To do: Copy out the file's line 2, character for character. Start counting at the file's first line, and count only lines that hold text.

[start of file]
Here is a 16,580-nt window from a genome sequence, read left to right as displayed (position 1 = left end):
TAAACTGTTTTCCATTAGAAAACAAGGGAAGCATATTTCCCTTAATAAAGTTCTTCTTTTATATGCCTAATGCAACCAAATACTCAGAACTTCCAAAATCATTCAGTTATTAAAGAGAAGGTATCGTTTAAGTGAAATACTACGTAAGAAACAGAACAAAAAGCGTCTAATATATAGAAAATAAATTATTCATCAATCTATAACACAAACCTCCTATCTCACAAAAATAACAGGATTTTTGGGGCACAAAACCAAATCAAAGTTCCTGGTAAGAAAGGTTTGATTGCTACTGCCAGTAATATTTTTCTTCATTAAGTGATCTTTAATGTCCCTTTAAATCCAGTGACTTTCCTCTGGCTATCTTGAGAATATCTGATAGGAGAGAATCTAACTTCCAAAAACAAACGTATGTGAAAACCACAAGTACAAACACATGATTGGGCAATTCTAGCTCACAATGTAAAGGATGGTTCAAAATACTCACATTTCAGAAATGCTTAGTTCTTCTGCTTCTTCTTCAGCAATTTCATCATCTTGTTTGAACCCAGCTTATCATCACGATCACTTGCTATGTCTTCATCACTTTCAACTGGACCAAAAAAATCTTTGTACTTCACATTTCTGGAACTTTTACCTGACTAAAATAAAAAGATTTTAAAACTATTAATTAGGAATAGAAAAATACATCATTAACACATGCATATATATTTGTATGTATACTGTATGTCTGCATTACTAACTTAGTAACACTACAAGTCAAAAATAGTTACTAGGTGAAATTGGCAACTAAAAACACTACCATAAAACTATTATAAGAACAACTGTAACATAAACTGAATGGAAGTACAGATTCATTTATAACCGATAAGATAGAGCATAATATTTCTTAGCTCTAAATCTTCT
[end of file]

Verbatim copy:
TAAACTGTTTTCCATTAGAAAACAAGGGAAGCATATTTCCCTTAATAAAGTTCTTCTTTTATATGCCTAATGCAACCAAATACTCAGAACTTCCAAAATCATTCAGTTATTAAAGAGAAGGTATCGTTTAAGTGAAATACTACGTAAGAAACAGAACAAAAAGCGTCTAATATATAGAAAATAAATTATTCATCAATCTATAACACAAACCTCCTATCTCACAAAAATAACAGGATTTTTGGGGCACAAAACCAAATCAAAGTTCCTGGTAAGAAAGGTTTGATTGCTACTGCCAGTAATATTTTTCTTCATTAAGTGATCTTTAATGTCCCTTTAAATCCAGTGACTTTCCTCTGGCTATCTTGAGAATATCTGATAGGAGAGAATCTAACTTCCAAAAACAAACGTATGTGAAAACCACAAGTACAAACACATGATTGGGCAATTCTAGCTCACAATGTAAAGGATGGTTCAAAATACTCACATTTCAGAAATGCTTAGTTCTTCTGCTTCTTCTTCAGCAATTTCATCATCTTGTTTGAACCCAGCTTATCATCACGATCACTTGCTATGTCTTCATCACTTTCAACTGGACCAAAAAAATCTTTGTACTTCACATTTCTGGAACTTTTACCTGACTAAAATAAAAAGATTTTAAAACTATTAATTAGGAATAGAAAAATACATCATTAACACATGCATATATATTTGTATGTATACTGTATGTCTGCATTACTAACTTAGTAACACTACAAGTCAAAAATAGTTACTAGGTGAAATTGGCAACTAAAAACACTACCATAAAACTATTATAAGAACAACTGTAACATAAACTGAATGGAAGTACAGATTCATTTATAACCGATAAGATAGAGCATAATATTTCTTAGCTCTAAATCTTCT